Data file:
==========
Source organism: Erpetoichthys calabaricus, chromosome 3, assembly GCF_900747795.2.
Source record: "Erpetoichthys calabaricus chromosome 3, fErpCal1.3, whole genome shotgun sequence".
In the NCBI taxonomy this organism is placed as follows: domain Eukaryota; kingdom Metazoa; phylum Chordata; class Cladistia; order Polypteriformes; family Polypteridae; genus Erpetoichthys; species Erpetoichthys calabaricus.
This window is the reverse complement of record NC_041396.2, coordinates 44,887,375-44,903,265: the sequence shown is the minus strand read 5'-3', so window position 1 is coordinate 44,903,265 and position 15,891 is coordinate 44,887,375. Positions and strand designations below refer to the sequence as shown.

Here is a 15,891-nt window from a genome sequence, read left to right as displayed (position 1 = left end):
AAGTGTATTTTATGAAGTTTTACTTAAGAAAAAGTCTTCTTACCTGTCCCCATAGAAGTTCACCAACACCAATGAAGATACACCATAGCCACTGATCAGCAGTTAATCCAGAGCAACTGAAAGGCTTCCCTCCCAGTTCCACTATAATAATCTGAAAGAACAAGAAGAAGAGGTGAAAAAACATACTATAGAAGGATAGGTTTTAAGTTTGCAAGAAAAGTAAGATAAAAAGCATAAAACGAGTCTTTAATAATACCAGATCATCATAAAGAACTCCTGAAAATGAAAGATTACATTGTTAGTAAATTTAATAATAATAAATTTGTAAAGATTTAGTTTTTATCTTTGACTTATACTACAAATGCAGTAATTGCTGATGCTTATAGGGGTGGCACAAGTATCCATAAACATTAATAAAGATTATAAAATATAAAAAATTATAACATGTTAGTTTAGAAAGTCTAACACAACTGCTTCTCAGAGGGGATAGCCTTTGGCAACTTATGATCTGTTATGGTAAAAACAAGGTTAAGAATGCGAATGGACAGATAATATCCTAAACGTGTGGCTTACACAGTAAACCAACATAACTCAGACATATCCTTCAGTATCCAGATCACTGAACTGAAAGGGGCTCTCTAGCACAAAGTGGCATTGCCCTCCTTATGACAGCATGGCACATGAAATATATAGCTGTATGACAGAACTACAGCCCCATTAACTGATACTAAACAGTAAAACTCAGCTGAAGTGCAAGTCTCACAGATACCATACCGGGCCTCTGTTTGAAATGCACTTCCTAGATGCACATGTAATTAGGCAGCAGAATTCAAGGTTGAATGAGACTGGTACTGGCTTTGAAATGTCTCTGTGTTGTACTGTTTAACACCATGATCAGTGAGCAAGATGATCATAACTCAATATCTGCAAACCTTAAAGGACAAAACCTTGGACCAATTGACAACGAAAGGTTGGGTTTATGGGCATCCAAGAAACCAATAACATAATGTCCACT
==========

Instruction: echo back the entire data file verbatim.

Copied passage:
Source organism: Erpetoichthys calabaricus, chromosome 3, assembly GCF_900747795.2.
Source record: "Erpetoichthys calabaricus chromosome 3, fErpCal1.3, whole genome shotgun sequence".
In the NCBI taxonomy this organism is placed as follows: domain Eukaryota; kingdom Metazoa; phylum Chordata; class Cladistia; order Polypteriformes; family Polypteridae; genus Erpetoichthys; species Erpetoichthys calabaricus.
This window is the reverse complement of record NC_041396.2, coordinates 44,887,375-44,903,265: the sequence shown is the minus strand read 5'-3', so window position 1 is coordinate 44,903,265 and position 15,891 is coordinate 44,887,375. Positions and strand designations below refer to the sequence as shown.

Here is a 15,891-nt window from a genome sequence, read left to right as displayed (position 1 = left end):
AAGTGTATTTTATGAAGTTTTACTTAAGAAAAAGTCTTCTTACCTGTCCCCATAGAAGTTCACCAACACCAATGAAGATACACCATAGCCACTGATCAGCAGTTAATCCAGAGCAACTGAAAGGCTTCCCTCCCAGTTCCACTATAATAATCTGAAAGAACAAGAAGAAGAGGTGAAAAAACATACTATAGAAGGATAGGTTTTAAGTTTGCAAGAAAAGTAAGATAAAAAGCATAAAACGAGTCTTTAATAATACCAGATCATCATAAAGAACTCCTGAAAATGAAAGATTACATTGTTAGTAAATTTAATAATAATAAATTTGTAAAGATTTAGTTTTTATCTTTGACTTATACTACAAATGCAGTAATTGCTGATGCTTATAGGGGTGGCACAAGTATCCATAAACATTAATAAAGATTATAAAATATAAAAAATTATAACATGTTAGTTTAGAAAGTCTAACACAACTGCTTCTCAGAGGGGATAGCCTTTGGCAACTTATGATCTGTTATGGTAAAAACAAGGTTAAGAATGCGAATGGACAGATAATATCCTAAACGTGTGGCTTACACAGTAAACCAACATAACTCAGACATATCCTTCAGTATCCAGATCACTGAACTGAAAGGGGCTCTCTAGCACAAAGTGGCATTGCCCTCCTTATGACAGCATGGCACATGAAATATATAGCTGTATGACAGAACTACAGCCCCATTAACTGATACTAAACAGTAAAACTCAGCTGAAGTGCAAGTCTCACAGATACCATACCGGGCCTCTGTTTGAAATGCACTTCCTAGATGCACATGTAATTAGGCAGCAGAATTCAAGGTTGAATGAGACTGGTACTGGCTTTGAAATGTCTCTGTGTTGTACTGTTTAACACCATGATCAGTGAGCAAGATGATCATAACTCAATATCTGCAAACCTTAAAGGACAAAACCTTGGACCAATTGACAACGAAAGGTTGGGTTTATGGGCATCCAAGAAACCAATAACATAATGTCCACT